Two candidates filed to run in the November 5 nonpartisan special election for one of the seven seats on the Kentucky Supreme Court. Christopher Nickell, a judge on the Kentucky Court of Appeals, and Whitney Westerfield, a Republican member of the Kentucky State Senate, are competing in the general election. The filing deadline was June 4.
The special election will fill the 1st District seat, which was previously held by Bill Cunningham. He resigned from the court on January 31. His term was set to expire in January 2023. A full term on the court is eight years. Cunningham was first elected to the court in 2006 and re-elected in 2014.
The partisan control of two seats in the California State Senate did not change following special elections on June 4.
District 1 and District 33 were on the ballot for a special general election.
Brian Dahle (R) defeated Kevin Kiley (R) for the District 1 seat in a race where no Democratic candidates advanced out of the primary. Dahle received 53.1% of the unofficial election night vote. The seat was vacated by Ted Gaines (R), who was elected to represent District 1 of the California State Board of Equalization in 2018.
Lena Gonzalez (D) defeated Jack Guerrero (R) for the District 33 seat with 69.0% of the election night vote count. Gonzalez and Guerrero were the only candidates who received a double-digit percentage of the primary vote. The seat was vacated by Ricardo Lara (D), who was elected to serve as the California Commissioner of Insurance in 2018.
The filing deadline to run for the seats was on January 31, and the primaries were held on March 26.
Entering the special election, the California State Senate had 28 Democrats, 10 Republicans, and the two vacancies. A majority in the chamber requires 21 seats. California has a Democratic trifecta. A state government trifecta exists when one political party simultaneously holds the governor’s office and both state legislative chambers.
As of June, 58 state legislative special elections have been scheduled or held in 23 states. Between 2011 and 2018, an average of 77 special elections took place each year.
Special elections for two California State Senate seats are on the June 4 ballot:
In District 1, Republicans Brian Dahle and Kevin Kiley are facing off in the general election. Dahle and Kiley earned 29.4% and 28.4% of the vote, respectively, in the March 26 primary ahead of four other candidates. The seat became vacant after Ted Gaines (R) was elected to represent District 1 of the California State Board of Equalization. Gaines had represented District 1 in the state Senate since 2011. He last won re-election in 2016 with 64.0% of the vote in the general election.
In District 33, Lena Gonzalez (D) and Jack Guerrero (R) are facing off in the general election. Gonzalez and Guerrero earned 31.6% and 14.2% of the vote in the March 26 primary, respectively, ahead of 10 other candidates. The seat became vacant after Ricardo Lara (D) was elected to serve as the insurance commissioner of California. Lara had represented District 33 since 2012. He last won re-election in 2016 with 78.7% of the vote in the general election.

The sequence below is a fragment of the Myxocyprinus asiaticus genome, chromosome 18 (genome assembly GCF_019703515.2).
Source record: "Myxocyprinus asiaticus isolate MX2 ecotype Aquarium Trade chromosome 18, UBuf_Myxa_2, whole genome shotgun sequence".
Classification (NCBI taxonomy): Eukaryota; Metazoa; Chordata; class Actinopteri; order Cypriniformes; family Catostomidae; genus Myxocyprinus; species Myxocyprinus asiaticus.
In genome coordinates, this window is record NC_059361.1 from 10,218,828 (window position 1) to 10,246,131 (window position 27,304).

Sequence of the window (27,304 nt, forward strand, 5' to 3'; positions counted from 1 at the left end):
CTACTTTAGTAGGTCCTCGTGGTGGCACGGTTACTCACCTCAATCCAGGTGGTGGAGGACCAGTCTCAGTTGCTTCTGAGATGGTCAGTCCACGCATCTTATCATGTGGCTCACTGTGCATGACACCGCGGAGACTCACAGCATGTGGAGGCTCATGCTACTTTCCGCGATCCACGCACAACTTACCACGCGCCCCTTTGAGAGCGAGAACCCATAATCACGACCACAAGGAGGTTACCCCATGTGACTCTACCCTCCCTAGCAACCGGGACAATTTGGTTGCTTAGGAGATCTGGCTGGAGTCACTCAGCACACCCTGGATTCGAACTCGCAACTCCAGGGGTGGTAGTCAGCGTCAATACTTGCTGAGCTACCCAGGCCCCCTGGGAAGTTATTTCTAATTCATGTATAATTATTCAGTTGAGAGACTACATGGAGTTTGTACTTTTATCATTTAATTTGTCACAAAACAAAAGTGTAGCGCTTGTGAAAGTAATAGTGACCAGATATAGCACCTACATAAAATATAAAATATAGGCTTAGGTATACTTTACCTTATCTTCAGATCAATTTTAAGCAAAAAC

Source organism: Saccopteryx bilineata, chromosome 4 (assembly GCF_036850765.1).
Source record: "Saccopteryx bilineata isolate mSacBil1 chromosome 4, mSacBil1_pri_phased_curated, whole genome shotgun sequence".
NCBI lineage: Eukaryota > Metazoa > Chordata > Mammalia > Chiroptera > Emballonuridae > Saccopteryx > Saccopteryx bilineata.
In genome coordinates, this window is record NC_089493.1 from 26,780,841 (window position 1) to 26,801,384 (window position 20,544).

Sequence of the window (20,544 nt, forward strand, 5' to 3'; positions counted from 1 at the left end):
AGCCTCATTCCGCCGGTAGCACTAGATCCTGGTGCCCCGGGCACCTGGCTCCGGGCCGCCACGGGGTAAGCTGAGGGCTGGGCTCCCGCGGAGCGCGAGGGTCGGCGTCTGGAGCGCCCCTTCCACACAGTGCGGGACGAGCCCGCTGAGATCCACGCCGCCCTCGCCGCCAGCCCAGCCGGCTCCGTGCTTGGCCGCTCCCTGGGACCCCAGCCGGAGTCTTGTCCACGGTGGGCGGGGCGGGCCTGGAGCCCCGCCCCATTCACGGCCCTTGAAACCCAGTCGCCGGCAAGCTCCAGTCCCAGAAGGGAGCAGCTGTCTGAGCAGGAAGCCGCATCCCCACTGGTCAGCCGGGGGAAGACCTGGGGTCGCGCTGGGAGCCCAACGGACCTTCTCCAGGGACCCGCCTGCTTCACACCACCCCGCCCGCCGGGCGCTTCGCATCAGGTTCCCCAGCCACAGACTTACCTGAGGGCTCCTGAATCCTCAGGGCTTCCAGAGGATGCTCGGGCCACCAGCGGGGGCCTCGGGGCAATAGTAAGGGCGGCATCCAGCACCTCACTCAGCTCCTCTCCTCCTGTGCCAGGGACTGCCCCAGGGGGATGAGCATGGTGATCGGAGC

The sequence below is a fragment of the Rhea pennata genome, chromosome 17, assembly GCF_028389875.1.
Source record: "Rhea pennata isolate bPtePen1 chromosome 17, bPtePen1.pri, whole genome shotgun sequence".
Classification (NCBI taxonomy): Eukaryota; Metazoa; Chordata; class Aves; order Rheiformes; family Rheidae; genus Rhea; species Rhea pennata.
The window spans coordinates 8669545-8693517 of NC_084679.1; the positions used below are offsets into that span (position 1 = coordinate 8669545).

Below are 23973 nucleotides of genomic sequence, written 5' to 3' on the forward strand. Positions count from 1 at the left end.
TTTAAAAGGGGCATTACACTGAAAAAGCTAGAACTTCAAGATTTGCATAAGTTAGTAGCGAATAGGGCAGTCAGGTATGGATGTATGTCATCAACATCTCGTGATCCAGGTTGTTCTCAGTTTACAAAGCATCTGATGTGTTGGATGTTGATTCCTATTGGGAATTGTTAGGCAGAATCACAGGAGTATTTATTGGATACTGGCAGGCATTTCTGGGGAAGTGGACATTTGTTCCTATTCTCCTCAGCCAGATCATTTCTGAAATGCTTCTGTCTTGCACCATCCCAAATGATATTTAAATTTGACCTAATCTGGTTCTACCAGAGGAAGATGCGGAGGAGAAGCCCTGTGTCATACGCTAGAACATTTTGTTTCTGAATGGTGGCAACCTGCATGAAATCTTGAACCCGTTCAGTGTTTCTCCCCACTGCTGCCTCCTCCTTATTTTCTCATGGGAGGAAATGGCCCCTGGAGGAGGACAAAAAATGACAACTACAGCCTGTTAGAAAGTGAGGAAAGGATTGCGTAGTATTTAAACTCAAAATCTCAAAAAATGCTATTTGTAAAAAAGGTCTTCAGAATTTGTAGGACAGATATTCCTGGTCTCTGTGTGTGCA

Heading into the elections, Democrats have a 28-10 majority in the state Senate with two vacancies. California has a Democratic state government trifecta. A trifecta exists when one political party simultaneously holds the governor’s office and majorities in both state legislative chambers.
As of June, 58 state legislative special elections have been scheduled or held in 23 states. Between 2011 and 2018, an average of 77 special elections took place each year.
On May 20, 2019, Sen. Mitch McConnell (R-Ky.) introduced a bill which would increase the minimum age to purchase or use tobacco from 18 to 21 at the federal level. Less than four years have passed since Hawaii Gov. David Ige (D) signed a similar law in Hawaii, making it the first state in the 21st century to limit tobacco consumption to those 21 and older.
Since then, five other states have increased their smoking age to 21. A further eight states have enacted legislation raising the smoking age to 21 that has not yet taken effect.
In all, the minimum age to purchase or use of tobacco in the states it set at the following levels:
21 in six states: California, Hawaii, Maine, Massachusetts, New Jersey, Oregon.
19 in three states: Alabama, Alaska, Utah.
18 in 41 states.
New Jersey was the first state to restrict the sale and use of tobacco by age, setting a minimum age of 16 in 1883. By 1920, 46 of the 48 states had an age requirement for tobacco sales, including 14 with a minimum age of 21. During the interwar period, though, state laws trended towards a minimum age of 18, which was eventually adopted as the federal standard. Every state with a minimum tobacco use age of 21 reduced the limit to 18 or 19.
To see what the minimum tobacco use age is in your state and whether it is set to change, click the link below.
May’s partisan count of the 7,383 state legislators across the United States shows 52.3% of all state legislators are Republicans and 46.9% are Democrats.
Ballotpedia completes a count of the partisan balance of state legislatures at the end of every month. The partisan composition of state legislatures refers to which political party holds the majority of seats in the state Senate and state House. Republicans hold a majority in 61 chambers, and Democrats hold the majority in 37 chambers. One chamber (Alaska’s state house) shares power between the two parties. Altogether, there are 1,972 state senators and 5,411 state representatives.
Of the 7,383 state legislative seats in the country, Republicans held 1,082 state Senate seats and 2,778 state House seats. Democrats held 3,465 of the 7,383 state legislative seats–878 state Senate seats and 2,587 state House seats. Independent or third-party legislators held 33 seats, and 25 seats were vacant.
At the time of the 2018 elections, 7,280 state legislators were affiliated with either the Republican or Democratic parties. There were 3,257 Democratic state legislators, 4,023 Republican state legislators, 35 independent or third-party state legislators, and 68 vacancies.